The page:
Exploring Roof Builds, Techniques and Tools

About Me

Exploring Roof Builds, Techniques and Tools

Hey everyone, my name is Patricia Brown, but everyone calls me Trish. I will use this site to explore residential roofing materials and building techniques. Roofs protect the home from the elements and provide a stylistic touch unmatched by any other feature. There are a wide range of materials used for roof construction, including copper, asphalt and tile shingles. Even the hardware varies considerably depending on which type of roof you'd like for your home. Every roofer has their own set of tools and techniques used to complete the job. Roofers may utilize high tech tools to measure grades and find leaks. I could go on forever about roofs, so I created this site for my ideas and discoveries about this fun industry. I'd love for you all to follow along with my journey through roof exploration. Welcome!

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Understanding The Cubic Feet Per Minute Of Your Air Compressor

If you're new to construction work, all of the tools and equipment can be overwhelming. Whether you're working on a large-scale construction job or a small remodeling project, you may find that you need to buy specialized equipment from a company like Bourget Bros Building Materials to get the job done. One of the things that is often required to power those tools is an air compressor. The output ratings published on the tank itself are often the optimal levels for the tank, not what you'll get on a consistent basis. Here's a look at what you need to now about the cubic feet per minute rating if you're going to be using a compressor and air-powered tools on your site.

Defining Cubic Feet Per Minute

The cubic feet per minute rating defines how much air the compressor is able to put out every minute. It's often listed as the CFM rating on the tank, and it's expressed as an amount at a specific pressure level. As an example, some large compressors may be rated for something like 80 cubic feet per minute at 110 pounds per square inch (PSI).

A cubic feet per minute rating is usually an average that's calculated from several tests over a predetermined period. In most situations, the testing is done in a few spurts over the course of a couple of seconds. For example, if the test runs for fifteen seconds, the amount of air measured will then be multiplied by four to arrive at a per-minute figure. This calculation process is why the rating on the tank may not represent the actual consistent production of the tank.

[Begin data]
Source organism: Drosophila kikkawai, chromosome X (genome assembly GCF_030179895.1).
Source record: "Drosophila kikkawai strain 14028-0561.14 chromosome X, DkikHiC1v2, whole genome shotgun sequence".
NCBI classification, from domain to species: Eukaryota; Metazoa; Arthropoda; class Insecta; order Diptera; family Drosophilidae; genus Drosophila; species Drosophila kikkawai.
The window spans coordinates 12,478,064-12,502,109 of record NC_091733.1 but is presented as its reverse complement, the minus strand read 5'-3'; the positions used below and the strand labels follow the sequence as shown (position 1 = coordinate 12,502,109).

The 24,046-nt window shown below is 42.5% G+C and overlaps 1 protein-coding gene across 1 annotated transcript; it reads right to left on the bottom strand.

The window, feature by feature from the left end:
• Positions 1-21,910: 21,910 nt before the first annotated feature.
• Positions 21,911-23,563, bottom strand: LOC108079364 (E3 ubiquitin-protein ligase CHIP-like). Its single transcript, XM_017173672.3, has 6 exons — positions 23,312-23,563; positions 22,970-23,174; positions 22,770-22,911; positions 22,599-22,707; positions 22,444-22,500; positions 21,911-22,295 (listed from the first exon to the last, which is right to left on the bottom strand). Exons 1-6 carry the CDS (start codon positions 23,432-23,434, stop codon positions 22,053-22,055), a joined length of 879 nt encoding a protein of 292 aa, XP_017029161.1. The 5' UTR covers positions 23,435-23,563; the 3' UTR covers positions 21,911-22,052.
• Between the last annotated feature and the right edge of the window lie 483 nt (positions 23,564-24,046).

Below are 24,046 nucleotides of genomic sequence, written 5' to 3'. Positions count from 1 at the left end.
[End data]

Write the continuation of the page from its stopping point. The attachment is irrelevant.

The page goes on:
The Importance of Cubic Feet Per Minute

With so many different air-powered tools in demand on a construction site, each one has its own air pressure requirement for safe operation. For example, a small tool like a framing nailer may not need a lot of air pressure, but an impact wrench or a large grinding wheel might need much more. You'll have to know what your air compressor's actual CFM output is to know for sure what tools are safe to use with that compressor. After all, if you put a light-duty tool on a compressor with an output much greater than the tool requires, you could damage the tool and risk injuring yourself or those working around you.

Confirming Your Compressor's Cubic Feet Per Minute

The good news is that you can verify the cubic feet per minute of your compressor with your own brief testing. The first thing you need to know is what the compressor's tank volume is. The tank should have a label from the manufacturer with a label that includes the tank's capacity in gallons.

There are 7.48 gallons per cubic foot, so divide the gallon capacity by 7.48 to arrive at the cubic feet of volume in the tank. Empty all of the air from the tank, then let it start refilling. You'll want to time the refill cycle with a stopwatch so you know how long it takes the tank to completely fill. Make note of the pressure rating (listed in pounds per square inch) on the gauge when the compressor turns on, then again when the compressor turns off.

Calculate the difference between those two pressure ratings. For example, if the compressor turned on at 50 pounds per square inch and then turned off at 200 pounds per square inch, the difference would be 150 pounds per square inch. To determine how much pressure is added to the tank when it fills, divide the difference calculated here by 14.7. This determines how much pressure is added in terms of atmospheric pressure and tells you how many cubic feet of air the compressor can produce in the time it takes it to refill.

Finally, you can convert this figure into cubic feet per minute by dividing the cubic feet you just calculated by the number of seconds it took the tank to fill. Multiply that figure by 60 to create a cubic feet per minute rate. If you're using the example here, you'd have 10.2 cubic feet, which is calculated by dividing 150 by 14.7. If the tank took 20 seconds to fill, that equals .51 cubic feet per second, which is 30 cubic feet per minute.